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Comment: Hesitation kills (Score 1) 127

by jarmund (#47683697) Attached to: Switching Game Engines Halfway Through Development
Well, not really... but it should be avoided for one obvious reason: Delays in a potential switch will only make the porting take longer. I can only speak from experience in regard to this android project of mine - I first started out in AndEngine due to the fact that simple things were simple, with ready-made libraries for most of what i wanted to do. However, with time, the effective speed of the project was slower and slower due to AndEngine's complete lack of documentation, coupled with some performance issues. In the beginning I was doubting whether i had chosen the right engine, and I came across libgdx as a potential replacement. However, silly me concluded "I'll get this and that feature done and get the next alpha version up and running before I'll test with a different engine". My conclusion: If in doubt, try swapping the engine as fast as possible. It also enables you to rewrite parts you perhaps approached the wong way to begin with, from a design-perspective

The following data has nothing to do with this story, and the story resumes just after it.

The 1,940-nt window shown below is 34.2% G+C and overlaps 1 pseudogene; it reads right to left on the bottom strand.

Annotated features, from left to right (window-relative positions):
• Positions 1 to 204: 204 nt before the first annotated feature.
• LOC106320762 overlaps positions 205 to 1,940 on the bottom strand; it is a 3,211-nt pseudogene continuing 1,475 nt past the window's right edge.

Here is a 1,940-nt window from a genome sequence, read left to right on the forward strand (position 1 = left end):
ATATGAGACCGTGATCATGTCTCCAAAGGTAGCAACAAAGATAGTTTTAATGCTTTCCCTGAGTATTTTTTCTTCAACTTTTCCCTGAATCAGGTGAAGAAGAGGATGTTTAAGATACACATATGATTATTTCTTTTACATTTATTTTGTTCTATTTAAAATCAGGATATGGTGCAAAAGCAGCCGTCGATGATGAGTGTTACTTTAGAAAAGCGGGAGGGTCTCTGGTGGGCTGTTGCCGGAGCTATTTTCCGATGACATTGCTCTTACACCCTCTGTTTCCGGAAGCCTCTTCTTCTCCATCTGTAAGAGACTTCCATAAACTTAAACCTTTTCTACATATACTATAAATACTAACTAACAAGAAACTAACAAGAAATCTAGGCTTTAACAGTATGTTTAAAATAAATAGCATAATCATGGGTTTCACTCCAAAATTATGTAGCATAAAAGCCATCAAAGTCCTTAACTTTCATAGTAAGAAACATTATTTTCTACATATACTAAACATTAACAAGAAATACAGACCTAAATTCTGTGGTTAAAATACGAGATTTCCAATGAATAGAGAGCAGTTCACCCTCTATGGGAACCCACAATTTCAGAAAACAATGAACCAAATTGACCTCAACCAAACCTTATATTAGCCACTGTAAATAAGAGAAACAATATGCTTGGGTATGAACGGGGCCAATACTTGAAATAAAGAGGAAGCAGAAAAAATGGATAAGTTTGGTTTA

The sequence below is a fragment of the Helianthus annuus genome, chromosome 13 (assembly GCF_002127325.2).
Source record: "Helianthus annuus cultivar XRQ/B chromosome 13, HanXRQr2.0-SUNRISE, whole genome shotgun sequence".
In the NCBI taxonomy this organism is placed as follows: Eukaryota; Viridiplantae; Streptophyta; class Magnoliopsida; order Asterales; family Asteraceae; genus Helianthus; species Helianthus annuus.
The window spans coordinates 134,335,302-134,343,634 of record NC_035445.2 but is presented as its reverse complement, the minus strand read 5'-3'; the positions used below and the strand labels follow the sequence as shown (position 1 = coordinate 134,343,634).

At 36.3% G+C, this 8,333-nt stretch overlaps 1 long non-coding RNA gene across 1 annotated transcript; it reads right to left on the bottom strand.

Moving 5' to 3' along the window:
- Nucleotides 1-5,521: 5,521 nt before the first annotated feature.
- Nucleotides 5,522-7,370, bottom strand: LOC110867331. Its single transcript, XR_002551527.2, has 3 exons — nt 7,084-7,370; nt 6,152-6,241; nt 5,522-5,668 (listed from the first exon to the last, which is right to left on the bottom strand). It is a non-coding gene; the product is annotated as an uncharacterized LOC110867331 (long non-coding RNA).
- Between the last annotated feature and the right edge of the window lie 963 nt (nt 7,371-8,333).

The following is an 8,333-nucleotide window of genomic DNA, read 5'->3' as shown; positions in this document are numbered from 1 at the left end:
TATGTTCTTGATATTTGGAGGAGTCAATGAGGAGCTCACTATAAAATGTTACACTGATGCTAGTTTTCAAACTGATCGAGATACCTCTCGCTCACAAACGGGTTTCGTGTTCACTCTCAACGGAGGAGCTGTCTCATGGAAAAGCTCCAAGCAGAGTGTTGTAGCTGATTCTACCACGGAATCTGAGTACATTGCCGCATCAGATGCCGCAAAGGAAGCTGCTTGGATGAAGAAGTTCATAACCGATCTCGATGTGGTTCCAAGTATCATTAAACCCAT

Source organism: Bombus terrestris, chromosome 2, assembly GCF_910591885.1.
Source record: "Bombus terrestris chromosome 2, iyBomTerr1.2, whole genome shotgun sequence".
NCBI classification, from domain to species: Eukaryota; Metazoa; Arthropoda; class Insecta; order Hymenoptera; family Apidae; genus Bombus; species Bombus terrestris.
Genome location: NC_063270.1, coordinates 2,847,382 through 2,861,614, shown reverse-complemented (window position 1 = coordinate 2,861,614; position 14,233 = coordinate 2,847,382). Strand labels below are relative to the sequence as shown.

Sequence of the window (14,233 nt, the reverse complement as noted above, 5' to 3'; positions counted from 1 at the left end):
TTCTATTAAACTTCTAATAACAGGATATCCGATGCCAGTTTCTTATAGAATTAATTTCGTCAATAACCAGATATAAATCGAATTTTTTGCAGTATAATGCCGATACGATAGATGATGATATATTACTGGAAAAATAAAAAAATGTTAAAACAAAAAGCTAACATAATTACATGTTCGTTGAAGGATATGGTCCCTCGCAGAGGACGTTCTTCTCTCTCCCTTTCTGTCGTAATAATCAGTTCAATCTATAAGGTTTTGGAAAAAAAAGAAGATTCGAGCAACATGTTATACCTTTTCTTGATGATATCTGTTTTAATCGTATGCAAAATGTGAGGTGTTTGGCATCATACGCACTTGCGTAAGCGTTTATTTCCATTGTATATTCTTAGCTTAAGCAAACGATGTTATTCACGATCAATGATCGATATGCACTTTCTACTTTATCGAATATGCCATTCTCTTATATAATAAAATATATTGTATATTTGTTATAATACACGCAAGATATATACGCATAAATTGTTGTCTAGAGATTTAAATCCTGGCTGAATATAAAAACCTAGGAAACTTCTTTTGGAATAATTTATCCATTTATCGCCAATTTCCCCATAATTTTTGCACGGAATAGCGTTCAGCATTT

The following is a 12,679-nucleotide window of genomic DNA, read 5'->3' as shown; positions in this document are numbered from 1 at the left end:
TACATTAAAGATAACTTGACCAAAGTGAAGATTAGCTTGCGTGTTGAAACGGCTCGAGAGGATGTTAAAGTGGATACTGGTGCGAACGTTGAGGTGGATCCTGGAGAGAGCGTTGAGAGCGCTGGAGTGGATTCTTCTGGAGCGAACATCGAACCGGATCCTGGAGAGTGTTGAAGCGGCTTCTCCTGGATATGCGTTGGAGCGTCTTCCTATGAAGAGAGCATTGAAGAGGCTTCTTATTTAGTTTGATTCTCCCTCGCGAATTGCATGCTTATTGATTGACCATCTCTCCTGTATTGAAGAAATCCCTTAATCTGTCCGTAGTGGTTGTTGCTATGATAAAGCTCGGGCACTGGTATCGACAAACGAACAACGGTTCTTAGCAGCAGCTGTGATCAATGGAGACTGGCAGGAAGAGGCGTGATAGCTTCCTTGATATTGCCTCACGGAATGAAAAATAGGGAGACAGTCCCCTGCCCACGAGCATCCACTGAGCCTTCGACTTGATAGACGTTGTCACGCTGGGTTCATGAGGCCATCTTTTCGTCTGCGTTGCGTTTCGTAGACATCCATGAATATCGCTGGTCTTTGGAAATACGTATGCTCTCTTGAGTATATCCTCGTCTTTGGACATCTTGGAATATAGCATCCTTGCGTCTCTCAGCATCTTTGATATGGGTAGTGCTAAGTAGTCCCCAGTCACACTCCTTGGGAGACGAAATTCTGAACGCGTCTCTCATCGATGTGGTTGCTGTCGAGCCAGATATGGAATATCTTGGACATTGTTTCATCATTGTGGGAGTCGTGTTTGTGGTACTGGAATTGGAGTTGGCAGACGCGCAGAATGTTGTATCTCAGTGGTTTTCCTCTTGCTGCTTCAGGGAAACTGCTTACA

+ - Life beyond the WRT54G series

Submitted by jarmund
jarmund (2752233) writes "I first got a WRT54GL in 2007. Now, 7 years later, it's still churning along, despite only having one of its antennae left after an encounter with a toddler. As it is simply not up to date to todays standards (802.11N for example), what is a worthy successor? I enjoyed the freedom to choose the firmware myself (I've run Tomato on it since 2008), in addition to its robustness. A replacement will be considered second-rate unless it catered for the same freedom as its predecessor."

It is the quality rather than the quantity that matters. - Lucius Annaeus Seneca (4 B.C. - A.D. 65)